For a good part of this summer in England, Alastair Cook has been on the back foot in press conferences, defending his captaincy style from various detractors. When Sri Lanka came visiting in June, the England captain was up in arms against Shane Warne, who had been calling for his head ever since Australia had won the Ashes Down Under 5-0.
Then, when India managed to shock themselves and the cricket-watching world by taking the series lead at Lord’s, Cook stepped further back in his conference crease (out there on the field, he actually stepped a yard out) and shielded his men from former England captain Michael Vaughan’s written wrath.
With a 3-1 win in the Test series, he proved Vaughan wrong of course. But just when life turned into a bed of roses for Cook, the thorns began pricking in. Earlier this week, Cook’s long-time friend and team-mate Graeme Swann claimed that Cook “shouldn’t be bothering playing one-day cricket”. And that England “don’t have a cat in hell’s chance” of winning the World Cup.
The comments hurt Cook, mainly because there is no way he could prove Swann wrong before the 2015 tournament and also due to the fact that the comment had come from a once ardent supporter. On Thursday, a day after Cook lost the second one-dayer to India, he replied to his ‘so-called friend’ in the press conference. “He (Swann) is entitled to his opinion, but it’s not ideal for me, especially when you get through the summer I’ve had,” Cook said. “I don’t think it’s helpful, especially from a so-called friend.”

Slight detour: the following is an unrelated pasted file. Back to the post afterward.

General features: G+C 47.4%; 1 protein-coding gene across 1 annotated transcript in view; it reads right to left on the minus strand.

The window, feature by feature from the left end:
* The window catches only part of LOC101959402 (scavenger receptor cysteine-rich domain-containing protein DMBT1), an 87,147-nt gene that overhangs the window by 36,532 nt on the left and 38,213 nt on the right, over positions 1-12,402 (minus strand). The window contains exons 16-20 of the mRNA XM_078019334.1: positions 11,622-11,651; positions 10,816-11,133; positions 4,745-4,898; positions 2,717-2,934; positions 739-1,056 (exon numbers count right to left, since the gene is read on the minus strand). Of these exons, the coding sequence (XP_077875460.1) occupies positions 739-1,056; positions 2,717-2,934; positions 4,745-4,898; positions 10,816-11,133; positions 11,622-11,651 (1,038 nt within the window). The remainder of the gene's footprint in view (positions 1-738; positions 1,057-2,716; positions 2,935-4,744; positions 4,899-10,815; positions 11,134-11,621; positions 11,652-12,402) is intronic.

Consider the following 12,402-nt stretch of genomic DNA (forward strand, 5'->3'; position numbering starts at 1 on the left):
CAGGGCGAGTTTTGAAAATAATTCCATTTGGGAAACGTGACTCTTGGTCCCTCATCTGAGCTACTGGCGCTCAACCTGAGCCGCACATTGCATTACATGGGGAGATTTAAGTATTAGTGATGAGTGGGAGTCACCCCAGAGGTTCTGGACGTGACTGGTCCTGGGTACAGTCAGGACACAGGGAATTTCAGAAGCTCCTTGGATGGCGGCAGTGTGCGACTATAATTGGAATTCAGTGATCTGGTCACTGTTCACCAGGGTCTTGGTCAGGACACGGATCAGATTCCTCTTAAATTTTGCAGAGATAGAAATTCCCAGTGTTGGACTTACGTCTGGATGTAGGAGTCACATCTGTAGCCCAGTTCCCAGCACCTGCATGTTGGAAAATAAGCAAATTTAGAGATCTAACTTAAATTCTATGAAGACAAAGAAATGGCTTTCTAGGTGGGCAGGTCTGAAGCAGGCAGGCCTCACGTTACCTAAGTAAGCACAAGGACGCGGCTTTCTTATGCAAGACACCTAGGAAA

Swann had said that Cook’s one-day strike rate of 77.98, coming right up the order, will not help England’s chances in Australia and New Zealand next year. Asked if Cook had confronted Swann about his views, the captain said: “The phone is always open the other way.”
But was he disappointed? “I am a little bit,” Cook confessed. “Because he is a good friend of mine and has been a supporter. It’s not helpful at this time, because I am going to be captain in this World Cup. I’ve done it for three-and-a-half years. We’re going to build up to that, and we’ve got a good chance, although obviously if we play like that (second ODI) we aren’t going to win many games of cricket.”
The Cardiff drubbing also gave Swann another reason to rub it in. “I still think we’re insisting on this old-fashioned way of playing cricket,” he told the BBC. “A very positive thing to come out of the game was that they were taught a lesson by India, who showed the sort of game you continued…